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Becoming Brianna

By Terri Libenson

Reviewed by Sarah Custance

Becoming Brianna is the fourth book in the Emmie & Friends series written by American author Terri Libenson. I would discourage readers from picking up this book without first reading the rest of the series in order as (more than any of the other three novels) this book heavily mentions characters and events from the rest of the works that may be confusing without context.

Unlike the first three books in the Emmie & Friends series, Becoming Brianna focuses only on one character rather than two and instead the novel time jumps from ‘past Brianna’ to ‘current Brianna’. This is the second novel specifically about Bri as she was also one of the two main characters in Positively Izzy.

In this book we see Brianna once again facing the spotlight (something which she loathes) but this time for her own Bat Mitzvah. Bri is now forced to juggle her regular school studies with Hebrew school, learning a new language, planning a party, giving a speech, questioning her faith and heritage, fighting parents, friendship dramas, and wondering who exactly she is doing all of this for and why.

In true Terri Libenson style the book is half general novel which is all about ‘past Brianna’ and half graphic novel which is all about ‘current Brianna’. The switching timelines works to the advantage of this specific book as the reader is given insight as to how the idea of a Bat Mitzvah began and all of the dramas along the way until its conclusion actually on the day of the Bat Mitzvah.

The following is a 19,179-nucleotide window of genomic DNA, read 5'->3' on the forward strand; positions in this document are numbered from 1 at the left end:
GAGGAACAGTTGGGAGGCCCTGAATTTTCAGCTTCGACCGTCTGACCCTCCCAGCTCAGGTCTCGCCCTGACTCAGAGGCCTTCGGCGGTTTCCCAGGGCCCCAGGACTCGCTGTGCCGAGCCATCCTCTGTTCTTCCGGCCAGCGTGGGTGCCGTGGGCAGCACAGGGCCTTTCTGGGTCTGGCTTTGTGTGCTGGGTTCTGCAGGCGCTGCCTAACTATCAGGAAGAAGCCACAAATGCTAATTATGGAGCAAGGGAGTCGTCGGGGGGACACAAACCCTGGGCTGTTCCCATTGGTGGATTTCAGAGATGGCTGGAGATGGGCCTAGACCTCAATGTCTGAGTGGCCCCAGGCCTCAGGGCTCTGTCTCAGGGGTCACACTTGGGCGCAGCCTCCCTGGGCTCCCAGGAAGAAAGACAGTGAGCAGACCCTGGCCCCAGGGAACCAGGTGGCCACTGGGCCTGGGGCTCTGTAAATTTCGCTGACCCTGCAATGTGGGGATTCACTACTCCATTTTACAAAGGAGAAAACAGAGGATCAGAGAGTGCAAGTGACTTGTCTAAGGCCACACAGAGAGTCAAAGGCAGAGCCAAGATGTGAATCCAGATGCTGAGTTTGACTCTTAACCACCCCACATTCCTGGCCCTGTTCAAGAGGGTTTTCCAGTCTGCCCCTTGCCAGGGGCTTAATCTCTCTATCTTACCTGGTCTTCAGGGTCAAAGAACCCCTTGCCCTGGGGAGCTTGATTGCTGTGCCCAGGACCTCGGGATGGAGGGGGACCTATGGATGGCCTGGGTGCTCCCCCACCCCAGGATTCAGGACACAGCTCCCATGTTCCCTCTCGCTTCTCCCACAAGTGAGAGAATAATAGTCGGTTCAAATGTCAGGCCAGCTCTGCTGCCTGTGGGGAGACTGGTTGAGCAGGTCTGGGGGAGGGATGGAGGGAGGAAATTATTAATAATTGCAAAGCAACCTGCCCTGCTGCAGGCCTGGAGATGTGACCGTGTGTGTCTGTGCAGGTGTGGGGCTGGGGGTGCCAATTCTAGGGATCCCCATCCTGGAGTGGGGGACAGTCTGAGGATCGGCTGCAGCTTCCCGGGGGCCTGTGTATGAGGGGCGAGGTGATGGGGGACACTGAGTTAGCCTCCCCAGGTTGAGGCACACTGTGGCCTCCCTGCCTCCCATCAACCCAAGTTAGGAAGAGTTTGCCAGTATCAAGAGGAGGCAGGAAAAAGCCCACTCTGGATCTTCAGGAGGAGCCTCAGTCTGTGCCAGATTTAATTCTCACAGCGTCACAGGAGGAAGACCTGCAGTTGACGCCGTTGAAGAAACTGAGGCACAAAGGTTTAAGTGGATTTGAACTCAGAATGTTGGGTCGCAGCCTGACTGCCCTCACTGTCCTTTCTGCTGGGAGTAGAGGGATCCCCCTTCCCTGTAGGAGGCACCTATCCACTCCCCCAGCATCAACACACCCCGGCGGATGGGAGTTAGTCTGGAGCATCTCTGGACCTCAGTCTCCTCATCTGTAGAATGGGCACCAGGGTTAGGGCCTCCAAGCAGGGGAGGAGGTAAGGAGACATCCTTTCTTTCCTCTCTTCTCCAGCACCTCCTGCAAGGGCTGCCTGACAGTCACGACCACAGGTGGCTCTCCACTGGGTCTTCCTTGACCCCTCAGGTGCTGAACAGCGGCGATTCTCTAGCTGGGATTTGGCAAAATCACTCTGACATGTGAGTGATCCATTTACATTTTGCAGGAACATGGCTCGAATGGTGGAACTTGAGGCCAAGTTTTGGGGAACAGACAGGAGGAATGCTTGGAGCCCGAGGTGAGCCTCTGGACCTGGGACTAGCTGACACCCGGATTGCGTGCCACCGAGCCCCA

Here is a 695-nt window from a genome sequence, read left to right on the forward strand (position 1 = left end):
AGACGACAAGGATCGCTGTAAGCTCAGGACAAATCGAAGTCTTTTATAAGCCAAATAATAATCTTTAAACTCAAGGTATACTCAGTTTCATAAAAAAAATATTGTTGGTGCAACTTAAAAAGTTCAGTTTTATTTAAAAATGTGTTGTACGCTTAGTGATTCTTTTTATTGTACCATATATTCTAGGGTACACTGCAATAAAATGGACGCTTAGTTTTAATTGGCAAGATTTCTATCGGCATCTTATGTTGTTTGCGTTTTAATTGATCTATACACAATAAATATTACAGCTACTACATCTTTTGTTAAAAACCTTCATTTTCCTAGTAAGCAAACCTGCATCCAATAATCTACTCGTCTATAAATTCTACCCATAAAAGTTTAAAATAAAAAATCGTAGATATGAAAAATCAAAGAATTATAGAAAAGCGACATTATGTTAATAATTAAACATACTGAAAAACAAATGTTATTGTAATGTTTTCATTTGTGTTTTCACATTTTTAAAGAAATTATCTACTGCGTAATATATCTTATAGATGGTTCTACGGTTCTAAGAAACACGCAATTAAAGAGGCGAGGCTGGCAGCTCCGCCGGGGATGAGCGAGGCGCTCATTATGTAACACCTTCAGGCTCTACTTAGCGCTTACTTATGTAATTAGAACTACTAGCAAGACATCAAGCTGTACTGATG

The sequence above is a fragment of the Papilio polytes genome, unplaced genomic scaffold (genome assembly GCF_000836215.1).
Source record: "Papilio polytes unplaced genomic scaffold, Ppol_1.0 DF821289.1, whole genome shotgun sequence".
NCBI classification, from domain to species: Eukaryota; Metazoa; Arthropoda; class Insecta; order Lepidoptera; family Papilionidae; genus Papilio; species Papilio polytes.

Family, friends, and faith are all big parts of this story in how Brianna deals with each of the issues arising. One of the most interesting parts of the book are when Brianna questions why she is going through with something she’s not even sure she believes in and her scepticism about the Hebrew faith along with her struggle to find herself amid something that she is clearly only doing to appease her mother.

Though the book has some heavy themes, readers will find that it is still as relatable and honest as the first three novels and draws you into the plot just as quickly. I would highly recommend this entire series to any school that is wanting to build upon their graphic novel section or any readers who are interested in graphic novels. All four books are a nice blend of a more traditional writing style mixed with the Graphic Novel flair.

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